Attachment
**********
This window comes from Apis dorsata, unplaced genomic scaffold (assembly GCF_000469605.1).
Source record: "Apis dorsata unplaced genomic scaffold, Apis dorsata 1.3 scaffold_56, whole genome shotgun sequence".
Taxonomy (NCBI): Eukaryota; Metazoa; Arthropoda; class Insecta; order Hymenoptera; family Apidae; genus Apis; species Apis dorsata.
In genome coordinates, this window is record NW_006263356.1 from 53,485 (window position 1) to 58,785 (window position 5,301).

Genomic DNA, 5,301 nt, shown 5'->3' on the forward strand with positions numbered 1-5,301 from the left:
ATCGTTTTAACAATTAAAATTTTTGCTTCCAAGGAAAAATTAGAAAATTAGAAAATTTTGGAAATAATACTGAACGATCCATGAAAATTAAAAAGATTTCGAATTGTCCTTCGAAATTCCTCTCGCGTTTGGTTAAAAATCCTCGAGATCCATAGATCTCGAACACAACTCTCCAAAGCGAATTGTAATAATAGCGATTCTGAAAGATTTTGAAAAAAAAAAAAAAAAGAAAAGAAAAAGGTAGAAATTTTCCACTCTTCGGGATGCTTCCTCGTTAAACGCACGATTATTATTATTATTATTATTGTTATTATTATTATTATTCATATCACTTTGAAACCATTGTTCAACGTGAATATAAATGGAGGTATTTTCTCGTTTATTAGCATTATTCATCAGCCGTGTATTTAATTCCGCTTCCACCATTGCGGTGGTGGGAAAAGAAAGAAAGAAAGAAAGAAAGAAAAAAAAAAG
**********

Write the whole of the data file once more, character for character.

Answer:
This window comes from Apis dorsata, unplaced genomic scaffold (assembly GCF_000469605.1).
Source record: "Apis dorsata unplaced genomic scaffold, Apis dorsata 1.3 scaffold_56, whole genome shotgun sequence".
Taxonomy (NCBI): Eukaryota; Metazoa; Arthropoda; class Insecta; order Hymenoptera; family Apidae; genus Apis; species Apis dorsata.
In genome coordinates, this window is record NW_006263356.1 from 53,485 (window position 1) to 58,785 (window position 5,301).

Genomic DNA, 5,301 nt, shown 5'->3' on the forward strand with positions numbered 1-5,301 from the left:
ATCGTTTTAACAATTAAAATTTTTGCTTCCAAGGAAAAATTAGAAAATTAGAAAATTTTGGAAATAATACTGAACGATCCATGAAAATTAAAAAGATTTCGAATTGTCCTTCGAAATTCCTCTCGCGTTTGGTTAAAAATCCTCGAGATCCATAGATCTCGAACACAACTCTCCAAAGCGAATTGTAATAATAGCGATTCTGAAAGATTTTGAAAAAAAAAAAAAAAAGAAAAGAAAAAGGTAGAAATTTTCCACTCTTCGGGATGCTTCCTCGTTAAACGCACGATTATTATTATTATTATTATTGTTATTATTATTATTATTCATATCACTTTGAAACCATTGTTCAACGTGAATATAAATGGAGGTATTTTCTCGTTTATTAGCATTATTCATCAGCCGTGTATTTAATTCCGCTTCCACCATTGCGGTGGTGGGAAAAGAAAGAAAGAAAGAAAGAAAGAAAAAAAAAAG